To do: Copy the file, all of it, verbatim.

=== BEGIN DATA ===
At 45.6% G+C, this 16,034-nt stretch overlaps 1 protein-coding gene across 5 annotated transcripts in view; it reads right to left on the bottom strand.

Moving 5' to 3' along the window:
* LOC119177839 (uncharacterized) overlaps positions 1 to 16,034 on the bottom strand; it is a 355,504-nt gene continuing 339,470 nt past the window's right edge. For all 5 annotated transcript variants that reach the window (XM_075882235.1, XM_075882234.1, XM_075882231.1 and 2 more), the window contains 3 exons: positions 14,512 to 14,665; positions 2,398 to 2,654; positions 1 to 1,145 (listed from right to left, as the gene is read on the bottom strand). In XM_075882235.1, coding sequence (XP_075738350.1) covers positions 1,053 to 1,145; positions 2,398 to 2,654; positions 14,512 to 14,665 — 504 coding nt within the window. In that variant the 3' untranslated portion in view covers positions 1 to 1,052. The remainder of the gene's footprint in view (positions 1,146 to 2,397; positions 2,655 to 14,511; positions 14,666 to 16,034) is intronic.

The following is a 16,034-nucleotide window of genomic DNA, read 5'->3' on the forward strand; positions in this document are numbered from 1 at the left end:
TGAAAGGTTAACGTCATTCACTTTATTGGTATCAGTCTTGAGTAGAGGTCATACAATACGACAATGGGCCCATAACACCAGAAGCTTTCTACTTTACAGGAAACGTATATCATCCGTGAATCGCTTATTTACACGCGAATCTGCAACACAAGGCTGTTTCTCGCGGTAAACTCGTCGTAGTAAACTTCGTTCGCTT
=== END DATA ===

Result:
At 45.6% G+C, this 16,034-nt stretch overlaps 1 protein-coding gene across 5 annotated transcripts in view; it reads right to left on the bottom strand.

Moving 5' to 3' along the window:
* LOC119177839 (uncharacterized) overlaps positions 1 to 16,034 on the bottom strand; it is a 355,504-nt gene continuing 339,470 nt past the window's right edge. For all 5 annotated transcript variants that reach the window (XM_075882235.1, XM_075882234.1, XM_075882231.1 and 2 more), the window contains 3 exons: positions 14,512 to 14,665; positions 2,398 to 2,654; positions 1 to 1,145 (listed from right to left, as the gene is read on the bottom strand). In XM_075882235.1, coding sequence (XP_075738350.1) covers positions 1,053 to 1,145; positions 2,398 to 2,654; positions 14,512 to 14,665 — 504 coding nt within the window. In that variant the 3' untranslated portion in view covers positions 1 to 1,052. The remainder of the gene's footprint in view (positions 1,146 to 2,397; positions 2,655 to 14,511; positions 14,666 to 16,034) is intronic.

The following is a 16,034-nucleotide window of genomic DNA, read 5'->3' on the forward strand; positions in this document are numbered from 1 at the left end:
TGAAAGGTTAACGTCATTCACTTTATTGGTATCAGTCTTGAGTAGAGGTCATACAATACGACAATGGGCCCATAACACCAGAAGCTTTCTACTTTACAGGAAACGTATATCATCCGTGAATCGCTTATTTACACGCGAATCTGCAACACAAGGCTGTTTCTCGCGGTAAACTCGTCGTAGTAAACTTCGTTCGCTT